The Liberal Democrat share of the vote grew modestly and in the 1997 election — aided by popular disillusionment with the Conservatives, tactical voting and careful targeting of seats —this translated into a parliamentary total of 46. By 2005 this had risen to 62 seats.

The experience of coalition government

In the period of New Labour government, especially under the leadership of Charles Kennedy, they were essentially a centre-left party rather than aiming to be equidistant between the two larger parties. They were opposed to the Iraq War, identity cards and student tuition fees, and in favour of a 50 per cent income tax rate on those earning more than £100,000. Kennedy exemplified the priorities of the Social Liberals: those who were influenced by the tradition of generous welfare provision, which could be traced back to the wartime Beveridge Report.

Nick Clegg, one of the authors of the Orange Book, which supported free market solutions to problems, and emphasised the party's traditional commitment to the freedom of the individual, became party leader in 2007. His approach was to position the party so that it could conceivably work with either one of the two larger parties in coalition. In May 2010 after the general election the Lib Dems formed a coalition with the Conservatives the first time since 1945.

Clegg argued that the Liberal Democrats could be a moderating force on the policies of their coalition partner. Clegg was persuaded that because of the gravity of the financial crisis the party needed to demonstrate its credentials as a responsible party of government. But this meant going along with the programme of cuts and the policies of austerity.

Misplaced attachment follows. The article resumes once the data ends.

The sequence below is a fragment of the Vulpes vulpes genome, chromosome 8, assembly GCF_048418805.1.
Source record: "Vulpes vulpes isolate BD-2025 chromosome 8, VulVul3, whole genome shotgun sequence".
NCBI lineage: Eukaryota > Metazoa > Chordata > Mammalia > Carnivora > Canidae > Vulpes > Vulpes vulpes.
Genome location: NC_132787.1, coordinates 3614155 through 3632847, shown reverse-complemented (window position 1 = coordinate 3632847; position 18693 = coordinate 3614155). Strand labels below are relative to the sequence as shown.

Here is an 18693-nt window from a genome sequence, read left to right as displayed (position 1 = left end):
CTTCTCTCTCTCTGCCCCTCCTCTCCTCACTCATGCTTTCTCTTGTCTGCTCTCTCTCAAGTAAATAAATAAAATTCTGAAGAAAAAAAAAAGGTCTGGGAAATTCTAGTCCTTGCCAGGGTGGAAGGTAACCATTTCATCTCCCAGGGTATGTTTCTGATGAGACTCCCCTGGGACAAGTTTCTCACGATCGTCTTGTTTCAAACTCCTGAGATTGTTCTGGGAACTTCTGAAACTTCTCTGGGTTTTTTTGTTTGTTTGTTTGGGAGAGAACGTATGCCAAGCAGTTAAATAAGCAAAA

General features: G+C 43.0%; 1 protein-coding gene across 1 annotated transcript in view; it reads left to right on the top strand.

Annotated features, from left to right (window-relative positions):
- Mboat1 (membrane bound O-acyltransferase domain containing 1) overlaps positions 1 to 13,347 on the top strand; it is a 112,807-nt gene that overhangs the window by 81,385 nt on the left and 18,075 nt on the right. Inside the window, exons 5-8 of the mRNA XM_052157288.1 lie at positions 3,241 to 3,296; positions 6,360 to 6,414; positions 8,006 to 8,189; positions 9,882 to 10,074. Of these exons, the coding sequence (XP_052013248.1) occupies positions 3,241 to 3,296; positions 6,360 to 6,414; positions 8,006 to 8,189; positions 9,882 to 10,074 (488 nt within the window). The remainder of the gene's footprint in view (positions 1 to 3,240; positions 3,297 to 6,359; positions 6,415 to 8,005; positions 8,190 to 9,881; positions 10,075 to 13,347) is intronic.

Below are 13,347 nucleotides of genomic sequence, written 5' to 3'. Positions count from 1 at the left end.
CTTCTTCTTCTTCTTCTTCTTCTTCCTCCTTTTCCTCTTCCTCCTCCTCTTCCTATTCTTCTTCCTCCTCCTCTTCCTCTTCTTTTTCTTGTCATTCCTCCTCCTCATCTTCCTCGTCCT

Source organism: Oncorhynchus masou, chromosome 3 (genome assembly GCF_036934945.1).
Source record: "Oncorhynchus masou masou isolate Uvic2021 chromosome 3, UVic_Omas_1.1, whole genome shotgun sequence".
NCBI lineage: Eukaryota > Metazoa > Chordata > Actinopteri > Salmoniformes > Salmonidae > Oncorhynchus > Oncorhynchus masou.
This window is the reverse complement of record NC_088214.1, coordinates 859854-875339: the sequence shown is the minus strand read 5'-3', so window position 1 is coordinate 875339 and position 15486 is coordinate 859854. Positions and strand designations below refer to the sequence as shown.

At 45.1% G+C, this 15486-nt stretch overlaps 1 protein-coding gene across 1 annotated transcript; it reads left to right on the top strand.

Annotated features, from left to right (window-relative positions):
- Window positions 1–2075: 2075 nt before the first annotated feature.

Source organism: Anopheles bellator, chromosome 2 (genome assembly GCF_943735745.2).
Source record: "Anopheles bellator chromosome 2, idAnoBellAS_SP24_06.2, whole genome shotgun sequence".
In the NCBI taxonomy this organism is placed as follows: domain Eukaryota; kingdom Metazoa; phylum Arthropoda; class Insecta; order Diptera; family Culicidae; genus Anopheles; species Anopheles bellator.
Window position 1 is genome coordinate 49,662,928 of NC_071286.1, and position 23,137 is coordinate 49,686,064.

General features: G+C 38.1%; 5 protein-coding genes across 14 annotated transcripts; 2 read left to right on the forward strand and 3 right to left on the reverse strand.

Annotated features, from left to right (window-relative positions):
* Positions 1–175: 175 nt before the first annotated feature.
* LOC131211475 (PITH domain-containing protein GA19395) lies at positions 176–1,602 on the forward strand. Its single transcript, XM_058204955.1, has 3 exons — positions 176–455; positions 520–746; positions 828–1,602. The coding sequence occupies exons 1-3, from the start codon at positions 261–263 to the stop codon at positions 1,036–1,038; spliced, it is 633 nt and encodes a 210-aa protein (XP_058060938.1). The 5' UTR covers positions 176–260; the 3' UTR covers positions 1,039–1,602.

The speed with which they dropped their signature pledge to scrap tuition fees to support the tripling of fees in 2012 made them look opportunistic and devoid of principle. They failed to use the substantial power they wielded by dint of the fact Cameron relied on their votes in parliament in order to extract significant concessions on toxic policies such as the bedroom tax and the hostile environment. Instead, as part of the unlikely “quad” alliance alongside Cameron and George Osborne, Nick Clegg and Danny Alexander exuded an air of chummy coexistence with the architects of austerity, rather than leaders of a party fundamentally at odds with the regressive Conservative agenda, pushing for change at every opportunity.

The ensuing disillusionment of party activists contributed to the Liberal Democrats' heavy losses in the 2015 general election, which saw them reduced to a rump of eight seats.

What do the Liberal Democrats stand for?

Clegg hoped that the party would be forgiven if they could point to significan achievements. He secured a referendum on electoral reform in May 2011, but this back fired because the rejection of the Alternative Vote option, for which the Liberal Democrats campaigned buried the cause for a generation. The party has supported the Single Transferable Vote, but the leadership felt that the Alternative Vote was the maximum they could hope to achieve in the circumstances — a sign of their limited bargaining power within the coalition partnership

What do the Liberal Democrats stand for?

It is not easy to decide where exactly to place them on the political spectrum. A policy statement on their website says that they aim to keep Britain 'open, tolerant and united' — but this does not distinguish them much from other mainstream UK parties.

Constitutional Reform The Liberal Democrats support institutional reform in the United Kingdom, including the decentralisation of state power, reform of Parliament, and electoral reform.